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2 discrete problems: one involving inclusion exclusion principle.

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1. 2 discrete problems: one involving inclusion exclusion principle.
1) Triominoes are triangular tiles, all equilateral, the same size and blank on the
back. The front of the tile has a number in each angle, chosen from 0,1, ..., 6
with repeats allowed.
The top of each number is towards the centre of the triangle.
How many distinct triominoes are there ?

2) Use the Inclusion/Exclusion principle to find the number of ways to put
seven balls of di erent colours into four boxes of different shapes, at least
one in each.

I have no idea where to being on either of these .
I'm not sure to how to allow for rotations on the first question
nor how to apply the I-E principle on the second.
2. Re: 2 discrete problems: one involving inclusion exclusion principle.
1) You can split it into cases depending on how many different numbers there are on the triomino - either 1, 2 or 3. If there's 1 number then there are 7 triominoes of that form. If there's 2 numbers then you have 7 choices for the number that appears twice then 6 choices for the number that appears once. If there are 3 numbers then you can calculate the number of combinations of numbers that can appear, then consider the number of orders there are for those numbers.

2) First remove the restriction requiring at least 1 ball in each box and calculate the total number of ways. Then for each i, let be the set of ways of putting balls in boxes, but requiring box i to be empty. You can then calculate .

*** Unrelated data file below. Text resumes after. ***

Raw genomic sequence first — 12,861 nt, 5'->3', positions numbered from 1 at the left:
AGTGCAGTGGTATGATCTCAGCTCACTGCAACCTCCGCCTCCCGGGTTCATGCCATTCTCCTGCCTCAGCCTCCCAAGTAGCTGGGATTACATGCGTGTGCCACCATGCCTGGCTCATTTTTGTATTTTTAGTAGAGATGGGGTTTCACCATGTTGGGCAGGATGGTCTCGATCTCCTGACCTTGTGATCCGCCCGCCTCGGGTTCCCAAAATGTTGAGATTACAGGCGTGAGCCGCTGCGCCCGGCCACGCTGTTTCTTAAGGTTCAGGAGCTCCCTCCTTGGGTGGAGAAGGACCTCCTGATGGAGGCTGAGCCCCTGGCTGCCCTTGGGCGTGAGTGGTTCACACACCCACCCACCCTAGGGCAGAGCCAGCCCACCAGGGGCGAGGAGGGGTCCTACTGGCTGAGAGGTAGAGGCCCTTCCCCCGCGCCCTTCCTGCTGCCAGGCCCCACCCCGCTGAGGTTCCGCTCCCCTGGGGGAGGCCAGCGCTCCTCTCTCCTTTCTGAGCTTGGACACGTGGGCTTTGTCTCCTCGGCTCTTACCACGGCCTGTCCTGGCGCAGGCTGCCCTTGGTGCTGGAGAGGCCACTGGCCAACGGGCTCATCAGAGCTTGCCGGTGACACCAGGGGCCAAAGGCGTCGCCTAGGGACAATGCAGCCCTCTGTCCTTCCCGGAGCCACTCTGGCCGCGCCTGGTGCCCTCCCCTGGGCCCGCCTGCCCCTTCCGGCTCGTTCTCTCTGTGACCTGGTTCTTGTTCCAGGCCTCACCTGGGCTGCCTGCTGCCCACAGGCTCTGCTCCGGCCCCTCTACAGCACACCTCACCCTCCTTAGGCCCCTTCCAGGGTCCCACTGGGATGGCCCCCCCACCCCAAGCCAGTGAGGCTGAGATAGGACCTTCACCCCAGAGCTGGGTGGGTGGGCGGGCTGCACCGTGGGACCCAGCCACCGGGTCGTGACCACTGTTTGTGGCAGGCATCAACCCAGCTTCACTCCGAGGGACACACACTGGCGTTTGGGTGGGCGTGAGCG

3. Re: 2 discrete problems: one involving inclusion exclusion principle.
(Original post by ttoby)
1) You can split it into cases depending on how many different numbers there are on the triomino - either 1, 2 or 3. If there's 1 number then there are 7 triominoes of that form. If there's 2 numbers then you have 7 choices for the number that appears twice then 6 choices for the number that appears once. If there are 3 numbers then you can calculate the number of combinations of numbers that can appear, then consider the number of orders there are for those numbers.

2) First remove the restriction requiring at least 1 ball in each box and calculate the total number of ways. Then for each i, let be the set of ways of putting balls in boxes, but requiring box i to be empty. You can then calculate .
1) So i can basically say,
If there is only one distinct number there are 7 triominoes,
If there are 2 distinct numbers there are 7x6=42 triominoes,
And if there are 3 distinct numbers there are 7x6x5/3=70 triominoes (dividing by 3 as a,b,c = b,c,a etc.)
So there are 7+42+70=119 triominoes??

And 2) Before I go any further am I right in saying that there are 4^7 total ways with no restrictions?
4. Re: 2 discrete problems: one involving inclusion exclusion principle.
(Original post by daretodream-x)
1) So i can basically say,
If there is only one distinct number there are 7 triominoes,
If there are 2 distinct numbers there are 7x6=42 triominoes,
And if there are 3 distinct numbers there are 7x6x5/3=70 triominoes (dividing by 3 as a,b,c = b,c,a etc.)
So there are 7+42+70=119 triominoes??

And 2) Before I go any further am I right in saying that there are 4^7 total ways with no restrictions?
Yes and yes

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